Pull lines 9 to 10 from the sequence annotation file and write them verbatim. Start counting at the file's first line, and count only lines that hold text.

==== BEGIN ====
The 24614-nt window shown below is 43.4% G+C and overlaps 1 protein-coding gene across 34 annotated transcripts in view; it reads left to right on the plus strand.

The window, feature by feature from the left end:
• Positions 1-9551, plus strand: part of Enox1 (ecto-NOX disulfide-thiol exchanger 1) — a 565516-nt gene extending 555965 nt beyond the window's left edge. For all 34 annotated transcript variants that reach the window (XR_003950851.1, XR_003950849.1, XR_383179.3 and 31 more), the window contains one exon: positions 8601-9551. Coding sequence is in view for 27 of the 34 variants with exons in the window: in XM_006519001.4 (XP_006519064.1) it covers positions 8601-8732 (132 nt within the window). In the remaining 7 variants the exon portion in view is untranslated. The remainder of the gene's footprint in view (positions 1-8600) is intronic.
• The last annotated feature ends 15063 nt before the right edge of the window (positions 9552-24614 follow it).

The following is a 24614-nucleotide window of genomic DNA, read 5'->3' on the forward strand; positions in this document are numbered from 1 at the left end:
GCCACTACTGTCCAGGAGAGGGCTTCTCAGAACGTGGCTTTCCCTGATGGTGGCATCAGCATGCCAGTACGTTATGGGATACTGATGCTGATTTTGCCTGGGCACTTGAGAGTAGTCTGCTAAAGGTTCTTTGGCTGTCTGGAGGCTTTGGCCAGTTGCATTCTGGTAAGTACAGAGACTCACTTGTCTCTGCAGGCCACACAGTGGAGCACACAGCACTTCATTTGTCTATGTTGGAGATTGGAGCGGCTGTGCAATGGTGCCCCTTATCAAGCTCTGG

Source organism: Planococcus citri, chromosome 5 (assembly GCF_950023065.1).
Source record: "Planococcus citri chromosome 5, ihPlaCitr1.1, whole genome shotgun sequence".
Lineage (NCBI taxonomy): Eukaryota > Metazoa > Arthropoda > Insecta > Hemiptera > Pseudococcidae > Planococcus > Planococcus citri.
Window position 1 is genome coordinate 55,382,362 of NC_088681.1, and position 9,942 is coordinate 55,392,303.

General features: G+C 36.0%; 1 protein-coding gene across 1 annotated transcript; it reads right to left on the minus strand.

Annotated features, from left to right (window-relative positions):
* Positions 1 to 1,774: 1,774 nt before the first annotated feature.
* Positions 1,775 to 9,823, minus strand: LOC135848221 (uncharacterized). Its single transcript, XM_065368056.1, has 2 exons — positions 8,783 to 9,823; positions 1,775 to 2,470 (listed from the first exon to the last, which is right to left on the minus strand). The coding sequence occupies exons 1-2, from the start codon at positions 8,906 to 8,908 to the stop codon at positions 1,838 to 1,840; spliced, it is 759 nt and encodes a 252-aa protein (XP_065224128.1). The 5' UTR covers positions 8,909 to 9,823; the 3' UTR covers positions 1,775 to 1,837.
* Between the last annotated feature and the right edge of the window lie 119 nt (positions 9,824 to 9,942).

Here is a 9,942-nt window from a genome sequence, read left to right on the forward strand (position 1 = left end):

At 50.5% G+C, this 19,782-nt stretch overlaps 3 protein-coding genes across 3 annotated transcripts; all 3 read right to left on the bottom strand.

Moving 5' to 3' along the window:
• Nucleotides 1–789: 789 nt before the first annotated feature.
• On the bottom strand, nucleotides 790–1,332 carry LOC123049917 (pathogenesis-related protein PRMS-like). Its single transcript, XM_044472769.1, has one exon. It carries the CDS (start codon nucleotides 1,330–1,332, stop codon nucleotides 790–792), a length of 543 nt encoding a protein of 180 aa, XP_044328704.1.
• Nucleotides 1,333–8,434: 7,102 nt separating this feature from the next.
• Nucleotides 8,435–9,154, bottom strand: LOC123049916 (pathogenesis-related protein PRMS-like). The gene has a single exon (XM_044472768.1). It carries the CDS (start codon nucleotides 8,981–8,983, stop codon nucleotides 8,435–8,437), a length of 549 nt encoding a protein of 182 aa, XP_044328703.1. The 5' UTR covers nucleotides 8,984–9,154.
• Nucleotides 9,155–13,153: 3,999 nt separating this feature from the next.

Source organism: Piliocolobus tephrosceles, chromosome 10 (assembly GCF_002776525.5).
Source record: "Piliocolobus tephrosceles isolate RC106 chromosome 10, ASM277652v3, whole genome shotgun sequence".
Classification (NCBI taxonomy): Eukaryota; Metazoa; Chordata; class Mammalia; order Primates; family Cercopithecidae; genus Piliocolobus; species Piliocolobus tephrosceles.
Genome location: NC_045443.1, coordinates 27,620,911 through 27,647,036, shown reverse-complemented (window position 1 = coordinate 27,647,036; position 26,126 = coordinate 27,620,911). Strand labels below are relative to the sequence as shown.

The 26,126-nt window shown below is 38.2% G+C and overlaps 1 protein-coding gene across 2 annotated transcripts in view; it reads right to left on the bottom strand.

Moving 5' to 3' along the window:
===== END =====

Lineage (NCBI taxonomy): Eukaryota > Metazoa > Arthropoda > Insecta > Hemiptera > Pseudococcidae > Planococcus > Planococcus citri.
Window position 1 is genome coordinate 55,382,362 of NC_088681.1, and position 9,942 is coordinate 55,392,303.